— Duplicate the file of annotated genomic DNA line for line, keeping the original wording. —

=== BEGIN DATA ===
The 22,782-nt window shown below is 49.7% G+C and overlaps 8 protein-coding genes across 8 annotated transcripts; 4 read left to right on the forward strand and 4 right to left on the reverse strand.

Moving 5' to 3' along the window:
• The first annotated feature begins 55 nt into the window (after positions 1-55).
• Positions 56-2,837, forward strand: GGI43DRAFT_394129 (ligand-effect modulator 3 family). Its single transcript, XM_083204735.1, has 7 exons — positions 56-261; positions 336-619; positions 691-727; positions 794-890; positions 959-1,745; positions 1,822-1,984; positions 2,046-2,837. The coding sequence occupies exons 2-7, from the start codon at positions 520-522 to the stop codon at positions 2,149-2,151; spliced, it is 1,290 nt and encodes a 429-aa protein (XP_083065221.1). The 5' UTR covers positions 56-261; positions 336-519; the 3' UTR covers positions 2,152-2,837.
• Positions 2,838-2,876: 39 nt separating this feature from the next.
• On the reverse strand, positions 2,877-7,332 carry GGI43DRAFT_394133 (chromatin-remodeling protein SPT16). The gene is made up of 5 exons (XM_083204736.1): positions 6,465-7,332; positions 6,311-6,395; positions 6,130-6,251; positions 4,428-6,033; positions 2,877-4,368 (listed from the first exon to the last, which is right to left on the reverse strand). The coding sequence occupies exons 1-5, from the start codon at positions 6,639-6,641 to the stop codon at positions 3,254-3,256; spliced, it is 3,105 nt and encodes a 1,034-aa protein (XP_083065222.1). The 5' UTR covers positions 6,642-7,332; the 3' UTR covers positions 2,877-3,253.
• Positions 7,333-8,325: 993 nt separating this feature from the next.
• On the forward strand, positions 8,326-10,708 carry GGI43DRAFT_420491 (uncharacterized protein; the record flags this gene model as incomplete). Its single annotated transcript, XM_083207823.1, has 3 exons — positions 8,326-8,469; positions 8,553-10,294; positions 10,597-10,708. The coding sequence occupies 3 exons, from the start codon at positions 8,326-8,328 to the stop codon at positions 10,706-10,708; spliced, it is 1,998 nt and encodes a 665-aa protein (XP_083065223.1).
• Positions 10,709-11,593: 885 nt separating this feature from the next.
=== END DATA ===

The 22,782-nt window shown below is 49.7% G+C and overlaps 8 protein-coding genes across 8 annotated transcripts; 4 read left to right on the forward strand and 4 right to left on the reverse strand.

Moving 5' to 3' along the window:
• The first annotated feature begins 55 nt into the window (after positions 1-55).
• Positions 56-2,837, forward strand: GGI43DRAFT_394129 (ligand-effect modulator 3 family). Its single transcript, XM_083204735.1, has 7 exons — positions 56-261; positions 336-619; positions 691-727; positions 794-890; positions 959-1,745; positions 1,822-1,984; positions 2,046-2,837. The coding sequence occupies exons 2-7, from the start codon at positions 520-522 to the stop codon at positions 2,149-2,151; spliced, it is 1,290 nt and encodes a 429-aa protein (XP_083065221.1). The 5' UTR covers positions 56-261; positions 336-519; the 3' UTR covers positions 2,152-2,837.
• Positions 2,838-2,876: 39 nt separating this feature from the next.
• On the reverse strand, positions 2,877-7,332 carry GGI43DRAFT_394133 (chromatin-remodeling protein SPT16). The gene is made up of 5 exons (XM_083204736.1): positions 6,465-7,332; positions 6,311-6,395; positions 6,130-6,251; positions 4,428-6,033; positions 2,877-4,368 (listed from the first exon to the last, which is right to left on the reverse strand). The coding sequence occupies exons 1-5, from the start codon at positions 6,639-6,641 to the stop codon at positions 3,254-3,256; spliced, it is 3,105 nt and encodes a 1,034-aa protein (XP_083065222.1). The 5' UTR covers positions 6,642-7,332; the 3' UTR covers positions 2,877-3,253.
• Positions 7,333-8,325: 993 nt separating this feature from the next.
• On the forward strand, positions 8,326-10,708 carry GGI43DRAFT_420491 (uncharacterized protein; the record flags this gene model as incomplete). Its single annotated transcript, XM_083207823.1, has 3 exons — positions 8,326-8,469; positions 8,553-10,294; positions 10,597-10,708. The coding sequence occupies 3 exons, from the start codon at positions 8,326-8,328 to the stop codon at positions 10,706-10,708; spliced, it is 1,998 nt and encodes a 665-aa protein (XP_083065223.1).
• Positions 10,709-11,593: 885 nt separating this feature from the next.